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Archive for November, 2008

choice work hours from the good old days

This was a really cool post I recently read called “Invertebrate Time”.  It will really hit home for all of us who have had the freedom to keep random work hours in pursuit of answers, come and go whenever, reducing life to (in my case it was): sleep, eat, lab/research, gym (in no particular order) [...]

choosing a research topic

So you’ve decided to do research and are wondering what to do it in.  Two pointers that I picked up during graduate school are: 1) do research in something you are passionate about and 2) do research in something that is important to the lay-person.  Okay, so where do I get this from?  I ended up [...]

world aids day 2008

December 1 will be the 20th World AIDS Day.  Take some time to think about the fact that over 30 million people are infected with HIV worldwide–as well as the tragic extent of the AIDS epidemic in Sub-Saharan Africa, where 2/3rds of the world’s HIV+ population live and 2/3rds of AIDS-related deaths occur. For more [...]

game on

Okay, funding opportunities are searchable now.  It’s a work in progress!

the balance of the universe is restored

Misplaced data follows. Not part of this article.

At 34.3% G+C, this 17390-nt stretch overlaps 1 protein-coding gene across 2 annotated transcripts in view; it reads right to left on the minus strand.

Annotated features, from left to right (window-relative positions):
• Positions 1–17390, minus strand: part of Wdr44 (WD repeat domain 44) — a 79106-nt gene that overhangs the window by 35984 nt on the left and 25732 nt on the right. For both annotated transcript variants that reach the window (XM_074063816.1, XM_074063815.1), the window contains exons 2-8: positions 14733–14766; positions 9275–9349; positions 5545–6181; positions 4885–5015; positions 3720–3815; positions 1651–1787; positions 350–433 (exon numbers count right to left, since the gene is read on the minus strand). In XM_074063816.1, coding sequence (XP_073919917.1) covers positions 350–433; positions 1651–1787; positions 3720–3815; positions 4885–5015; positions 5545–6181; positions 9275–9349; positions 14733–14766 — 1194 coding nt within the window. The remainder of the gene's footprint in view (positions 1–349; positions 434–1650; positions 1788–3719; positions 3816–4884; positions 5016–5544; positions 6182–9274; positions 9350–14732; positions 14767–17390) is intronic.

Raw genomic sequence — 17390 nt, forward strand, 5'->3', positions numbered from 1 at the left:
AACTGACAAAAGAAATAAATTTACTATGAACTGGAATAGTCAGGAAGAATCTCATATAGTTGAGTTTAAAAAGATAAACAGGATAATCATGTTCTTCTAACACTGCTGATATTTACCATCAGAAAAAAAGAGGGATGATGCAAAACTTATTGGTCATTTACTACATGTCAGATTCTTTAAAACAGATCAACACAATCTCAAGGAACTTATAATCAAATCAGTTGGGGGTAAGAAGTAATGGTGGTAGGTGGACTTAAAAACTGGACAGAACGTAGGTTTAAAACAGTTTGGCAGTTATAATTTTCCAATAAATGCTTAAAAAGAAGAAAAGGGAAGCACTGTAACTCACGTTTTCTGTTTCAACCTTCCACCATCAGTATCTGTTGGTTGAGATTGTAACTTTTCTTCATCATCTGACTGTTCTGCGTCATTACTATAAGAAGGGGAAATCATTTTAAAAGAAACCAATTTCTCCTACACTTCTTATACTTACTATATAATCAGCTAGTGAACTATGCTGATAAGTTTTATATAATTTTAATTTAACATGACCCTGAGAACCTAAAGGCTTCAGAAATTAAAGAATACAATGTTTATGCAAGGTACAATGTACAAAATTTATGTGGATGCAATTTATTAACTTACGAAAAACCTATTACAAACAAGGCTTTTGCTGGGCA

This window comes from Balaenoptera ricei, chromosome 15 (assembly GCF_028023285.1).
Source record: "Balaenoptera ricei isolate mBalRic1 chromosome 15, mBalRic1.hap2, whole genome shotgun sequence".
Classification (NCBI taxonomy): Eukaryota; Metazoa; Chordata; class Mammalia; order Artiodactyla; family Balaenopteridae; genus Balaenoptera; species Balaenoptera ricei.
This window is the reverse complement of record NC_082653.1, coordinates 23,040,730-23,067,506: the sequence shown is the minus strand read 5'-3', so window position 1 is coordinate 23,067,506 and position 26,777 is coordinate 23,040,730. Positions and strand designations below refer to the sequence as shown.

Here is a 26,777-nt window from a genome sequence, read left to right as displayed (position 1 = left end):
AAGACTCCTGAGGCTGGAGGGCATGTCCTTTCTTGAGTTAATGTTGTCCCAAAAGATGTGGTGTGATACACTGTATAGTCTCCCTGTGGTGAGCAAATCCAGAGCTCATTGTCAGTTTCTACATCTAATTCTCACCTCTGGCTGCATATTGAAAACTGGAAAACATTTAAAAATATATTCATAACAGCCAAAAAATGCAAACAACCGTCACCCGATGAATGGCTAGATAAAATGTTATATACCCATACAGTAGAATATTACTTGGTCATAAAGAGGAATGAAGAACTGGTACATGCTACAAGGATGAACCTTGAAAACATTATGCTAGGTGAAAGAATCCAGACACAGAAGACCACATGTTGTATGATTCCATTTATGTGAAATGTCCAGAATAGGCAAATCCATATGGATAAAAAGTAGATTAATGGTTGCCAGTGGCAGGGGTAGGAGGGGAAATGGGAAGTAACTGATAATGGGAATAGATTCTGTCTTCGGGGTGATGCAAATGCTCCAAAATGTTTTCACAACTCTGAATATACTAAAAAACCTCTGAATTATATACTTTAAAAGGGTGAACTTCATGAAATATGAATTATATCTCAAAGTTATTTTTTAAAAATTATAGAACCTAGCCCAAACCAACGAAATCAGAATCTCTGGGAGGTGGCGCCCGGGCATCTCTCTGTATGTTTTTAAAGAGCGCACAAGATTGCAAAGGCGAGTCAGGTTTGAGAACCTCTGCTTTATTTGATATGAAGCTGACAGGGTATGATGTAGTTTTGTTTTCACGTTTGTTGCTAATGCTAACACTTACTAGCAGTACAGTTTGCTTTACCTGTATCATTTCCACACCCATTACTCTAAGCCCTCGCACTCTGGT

I had a shift in the ER today–11am to 7pm.  Not entirely thrilled to be working on the day after thanksgiving.  But, I knew it was going to be a good day when I got to the garage at the hospital and the best parking space (closest to the exit to the hospital–you all know [...]

aortic dissection

This is an 82 yr old woman I saw in the ER today.  Came in for an ingrown pubic hair–of all things–and received a cautionary chest x-ray just as she was heading out the door (long story) and was incidentally found to have a widened mediastinum (one of the things to look for on a chest [...]

mulligan

Okay, I may have spoken too soon about the funding opportunities page. They’re all up there but the code for the search is not working, so you can’t narrow down the grants by status yet. Sorry–I’m working on it. I will be working in the ER tomorrow (better than going today I suppose) but will [...]

funding opportunities

Funding opportunities for medical students, graduate students, post-docs, residents, clinical fellows and investigators are now up and searchable.  I will be adding many more in the coming weeks–all with direct links to the actual grant applications and/or information urls. Still working on making it more user friendly, but it is use-able for now.

happy thanksgiving

To go to work or not to go to work?  That is the question.  The ultimate dilemma.  Of course, if you are in the medical field, there is no question–you’re either on or off.   But if you are in the lab, do you go in for that quick experiment before your thanksgiving day meal?  I [...]